Oh Pat Robertson, when will you learn?
Pat Robertson has been found yet again saying something that has made the masses wonder why on Earth this guy still has a following. On a recent show, Pat Robertson gave advice to a viewer “who has a friend” that is cheating on his wife who has Alzheimer’s. Pat’s advice: Divorce her and start all over again, just make sure she has custodial care.
I feel that anytime Mr. Robertson opens his mouth, my IQ lowers a bit. But that didn’t happen this time. His words, while I strongly disagree with, gave me some good observations about marriage and where our ethics lie.
Let me first start off by saying that I hotly disagree with Pat’s advice. I believe that his advice is wrong on so many levels. I take the vow of “…in sickness and health, until death do you part” very literally and very seriously. Pat talks about this on his show as well and defends him claim by saying that Alzheimer’s is a form of death. Well that may make some logical sense, this interpretation of “death” opens up way too many slippery slopes. What makes Pat Robertson qualified to make this claim? How do we know everything that goes on in the mind of someone with Alzheimer’s? If we allow for this to be death, what other things can we justify? Where do we draw the line?
Second, Pat’s advice is completely self-centered and shockingly against Biblical principles of marriage that talk about self-sacrifice and two becoming one flesh. Marriage isn’t about what you can get out of it, it’s about what you can give to the person you’ve chosen to love more than anything else in this world. The moment you start making guidelines and loopholes for getting out of a marriage, you’ve completely missed its point.
And third, if you’re the type that believes in a soul, how can we just easily divorce someone on the basis of them being “dead” if the soul is still there? If my wife had Alzheimer’s, the functioning part of some of her body might be dead, but there is still so much that is alive, including the divine spark within her.
When I first heard this story, I found myself discussing it with people whom I greatly respect that disagreed with me. One mentioned a story about how a man did divorce his wife and married another but they both – husband and new wife – live with her and take care of her together. Another mentioned that it’s hard to give a point of view on this when we haven’t been in that situation. Perhaps we might be more willing to understand if we could feel the man’s aching desire for companionship. And these are really good points. And then I realized that I was looking at this from a different ethical structure than my friends. Where I am more principle minded and feel that you should do the right thing every time, no questions asked, my friends were approaching it from a more consequential view that said if it’s not hurting the wife, then why shouldn’t the man be happy? Both points of view make for a good argument and maybe there’s no fully correct point of view – just different approaches to the same metaphorical chess game.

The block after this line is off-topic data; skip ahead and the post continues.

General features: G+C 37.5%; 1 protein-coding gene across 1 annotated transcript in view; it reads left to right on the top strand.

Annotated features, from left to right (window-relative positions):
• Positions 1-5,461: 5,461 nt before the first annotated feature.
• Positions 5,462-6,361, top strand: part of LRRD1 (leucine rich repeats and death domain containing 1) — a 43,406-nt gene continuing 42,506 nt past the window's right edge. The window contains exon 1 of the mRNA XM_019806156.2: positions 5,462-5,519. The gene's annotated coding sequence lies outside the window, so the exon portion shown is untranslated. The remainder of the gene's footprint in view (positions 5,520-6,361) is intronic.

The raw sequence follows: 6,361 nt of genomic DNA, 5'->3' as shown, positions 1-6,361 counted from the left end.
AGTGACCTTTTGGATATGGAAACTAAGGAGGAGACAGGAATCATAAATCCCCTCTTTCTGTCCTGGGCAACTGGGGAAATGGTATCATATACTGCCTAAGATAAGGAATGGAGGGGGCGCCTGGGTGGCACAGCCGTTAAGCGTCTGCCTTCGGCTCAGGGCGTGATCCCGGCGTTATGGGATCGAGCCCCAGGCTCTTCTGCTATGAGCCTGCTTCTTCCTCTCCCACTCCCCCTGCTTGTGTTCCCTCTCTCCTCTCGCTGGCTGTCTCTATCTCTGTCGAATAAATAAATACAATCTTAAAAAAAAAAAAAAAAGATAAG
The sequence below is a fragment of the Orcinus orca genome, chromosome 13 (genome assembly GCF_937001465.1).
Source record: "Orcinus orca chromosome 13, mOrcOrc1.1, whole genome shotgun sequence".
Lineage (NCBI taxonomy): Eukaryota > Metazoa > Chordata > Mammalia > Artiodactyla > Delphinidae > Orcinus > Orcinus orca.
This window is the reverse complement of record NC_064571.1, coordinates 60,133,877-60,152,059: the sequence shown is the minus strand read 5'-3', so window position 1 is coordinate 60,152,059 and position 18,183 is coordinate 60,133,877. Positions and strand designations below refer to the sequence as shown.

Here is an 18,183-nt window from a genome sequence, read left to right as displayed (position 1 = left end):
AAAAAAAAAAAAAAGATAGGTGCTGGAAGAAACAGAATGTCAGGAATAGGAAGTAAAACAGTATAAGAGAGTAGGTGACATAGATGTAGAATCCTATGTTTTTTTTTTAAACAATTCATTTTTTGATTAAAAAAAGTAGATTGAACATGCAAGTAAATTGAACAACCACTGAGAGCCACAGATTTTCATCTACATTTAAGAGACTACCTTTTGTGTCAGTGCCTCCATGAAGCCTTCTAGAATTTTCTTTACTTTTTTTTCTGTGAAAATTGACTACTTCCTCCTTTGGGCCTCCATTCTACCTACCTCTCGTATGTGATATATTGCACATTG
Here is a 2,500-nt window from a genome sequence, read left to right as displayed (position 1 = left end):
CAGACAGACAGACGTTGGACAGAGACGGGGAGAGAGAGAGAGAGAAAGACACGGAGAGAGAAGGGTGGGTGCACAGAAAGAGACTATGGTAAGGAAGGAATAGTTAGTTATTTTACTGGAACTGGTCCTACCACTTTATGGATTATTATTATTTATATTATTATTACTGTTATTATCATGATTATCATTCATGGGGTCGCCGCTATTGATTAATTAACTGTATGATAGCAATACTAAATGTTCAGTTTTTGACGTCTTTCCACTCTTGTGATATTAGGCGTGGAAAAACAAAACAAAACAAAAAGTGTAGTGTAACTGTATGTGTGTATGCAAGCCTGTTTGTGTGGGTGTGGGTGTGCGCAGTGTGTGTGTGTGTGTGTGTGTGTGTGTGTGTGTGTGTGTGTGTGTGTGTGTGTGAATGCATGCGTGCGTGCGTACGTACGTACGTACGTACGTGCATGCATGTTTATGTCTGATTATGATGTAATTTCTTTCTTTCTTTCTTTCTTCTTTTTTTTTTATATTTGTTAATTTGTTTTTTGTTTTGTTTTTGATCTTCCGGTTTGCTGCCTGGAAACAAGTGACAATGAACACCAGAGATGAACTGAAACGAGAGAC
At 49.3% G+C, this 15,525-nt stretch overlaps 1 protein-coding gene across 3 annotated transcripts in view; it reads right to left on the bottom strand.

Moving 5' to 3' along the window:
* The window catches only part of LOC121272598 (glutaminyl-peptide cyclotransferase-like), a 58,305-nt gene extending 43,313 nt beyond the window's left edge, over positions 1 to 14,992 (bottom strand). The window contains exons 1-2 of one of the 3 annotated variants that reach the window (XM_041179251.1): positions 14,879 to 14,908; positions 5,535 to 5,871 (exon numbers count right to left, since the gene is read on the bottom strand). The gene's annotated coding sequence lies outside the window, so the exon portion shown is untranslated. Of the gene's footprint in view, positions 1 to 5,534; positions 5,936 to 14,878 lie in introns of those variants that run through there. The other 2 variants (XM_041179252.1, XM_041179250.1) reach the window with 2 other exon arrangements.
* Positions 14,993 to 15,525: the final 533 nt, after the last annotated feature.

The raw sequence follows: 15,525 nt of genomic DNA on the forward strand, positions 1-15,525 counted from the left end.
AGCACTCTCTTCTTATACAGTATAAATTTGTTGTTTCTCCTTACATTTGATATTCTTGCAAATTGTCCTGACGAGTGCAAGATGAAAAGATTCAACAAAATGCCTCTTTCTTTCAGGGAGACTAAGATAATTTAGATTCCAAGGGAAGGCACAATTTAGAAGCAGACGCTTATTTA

But I still think I’m right.
But beyond the whole ethical debate, I learned something about myself and my marriage. Even though I wouldn’t divorce my wife with Alzheimer’s in a million years, I asked myself, “Would I want Sarah to stay with me if my Alzheimer’s meant I couldn’t even recognize her anymore? Could I give her away if she could be much happier with another companion?”
I answered yes. I had to. I love Sarah more than I love myself.
After I thought all this, Sarah came into the living room where I was sitting.
“Hey babe,” I said, “let me tell you something. If I ever go crazy…”
“WHEN you go crazy,” she chuckled.
“Okay, when I go crazy. If I’m so far gone that I don’t even know you and you need a companion and you find someone, you have my permission.”
“Thanks babe,” she smiled, “but I don’t see that happening.”
I believe the conversation we had is a small glimpse of what true marriage sounds like. Marriage is a contest to see who can practice self-denial better. Marriage should be full of arguments like “You take the last piece of pie – no YOU take it!” and “I love you more and I’ll show it – no I love YOU more and I’ll prove it!” Marriage means you should be willing to let the other one go but would never – NEVER even consider it if the tables were turned. Marriage is indeed one flesh and there’s just no separating it.
Paul talks about the sacrifice of marriage in Ephesians 5. He calls it a mystery, meaning that we wouldn’t have figured out how to do marriage this way on our own, it was advice given from God. And he’s right. In our self-centered world, a self-sacrificial marriage sounds crazy. But when both husband and wife do this, marriage becomes the most joyful, wonderful, passionate thing in the world.
If Pat Robertson viewed marriage like this, we should have answered it this way: “Why would you want to get out of your marriage? Why would you even want the cheap beer that is your current affair when all your life you’ve had the finest champagne? Your wife may now be a sliver of who she used to be, but that sliver is more soul-nourishing than this other relationship. Why even bother?”
Until death do us part…and maybe even a little longer than that. I’m going to try and make a deal with God to see if I can have Sarah again on the other side of eternity.